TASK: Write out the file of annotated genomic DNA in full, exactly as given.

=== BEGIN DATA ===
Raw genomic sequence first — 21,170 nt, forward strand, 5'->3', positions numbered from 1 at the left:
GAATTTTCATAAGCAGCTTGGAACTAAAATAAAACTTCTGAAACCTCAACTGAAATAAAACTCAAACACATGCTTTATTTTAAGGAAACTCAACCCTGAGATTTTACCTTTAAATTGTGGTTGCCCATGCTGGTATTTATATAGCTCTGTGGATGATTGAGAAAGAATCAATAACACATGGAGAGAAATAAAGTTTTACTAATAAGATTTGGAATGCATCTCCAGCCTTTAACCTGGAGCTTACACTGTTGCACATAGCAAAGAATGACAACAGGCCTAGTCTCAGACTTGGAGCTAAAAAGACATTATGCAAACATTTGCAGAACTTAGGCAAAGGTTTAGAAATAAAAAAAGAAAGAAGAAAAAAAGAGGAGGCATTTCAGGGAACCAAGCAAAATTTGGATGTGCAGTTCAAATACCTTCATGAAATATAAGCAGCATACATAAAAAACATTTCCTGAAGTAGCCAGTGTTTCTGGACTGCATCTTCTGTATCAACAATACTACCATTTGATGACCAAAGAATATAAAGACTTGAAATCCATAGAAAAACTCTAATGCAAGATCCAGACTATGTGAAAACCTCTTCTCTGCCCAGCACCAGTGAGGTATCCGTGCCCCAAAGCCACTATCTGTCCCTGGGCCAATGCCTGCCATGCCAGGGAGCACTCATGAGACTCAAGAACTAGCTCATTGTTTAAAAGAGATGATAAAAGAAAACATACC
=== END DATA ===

Raw genomic sequence first — 21,170 nt, forward strand, 5'->3', positions numbered from 1 at the left:
GAATTTTCATAAGCAGCTTGGAACTAAAATAAAACTTCTGAAACCTCAACTGAAATAAAACTCAAACACATGCTTTATTTTAAGGAAACTCAACCCTGAGATTTTACCTTTAAATTGTGGTTGCCCATGCTGGTATTTATATAGCTCTGTGGATGATTGAGAAAGAATCAATAACACATGGAGAGAAATAAAGTTTTACTAATAAGATTTGGAATGCATCTCCAGCCTTTAACCTGGAGCTTACACTGTTGCACATAGCAAAGAATGACAACAGGCCTAGTCTCAGACTTGGAGCTAAAAAGACATTATGCAAACATTTGCAGAACTTAGGCAAAGGTTTAGAAATAAAAAAAGAAAGAAGAAAAAAAGAGGAGGCATTTCAGGGAACCAAGCAAAATTTGGATGTGCAGTTCAAATACCTTCATGAAATATAAGCAGCATACATAAAAAACATTTCCTGAAGTAGCCAGTGTTTCTGGACTGCATCTTCTGTATCAACAATACTACCATTTGATGACCAAAGAATATAAAGACTTGAAATCCATAGAAAAACTCTAATGCAAGATCCAGACTATGTGAAAACCTCTTCTCTGCCCAGCACCAGTGAGGTATCCGTGCCCCAAAGCCACTATCTGTCCCTGGGCCAATGCCTGCCATGCCAGGGAGCACTCATGAGACTCAAGAACTAGCTCATTGTTTAAAAGAGATGATAAAAGAAAACATACC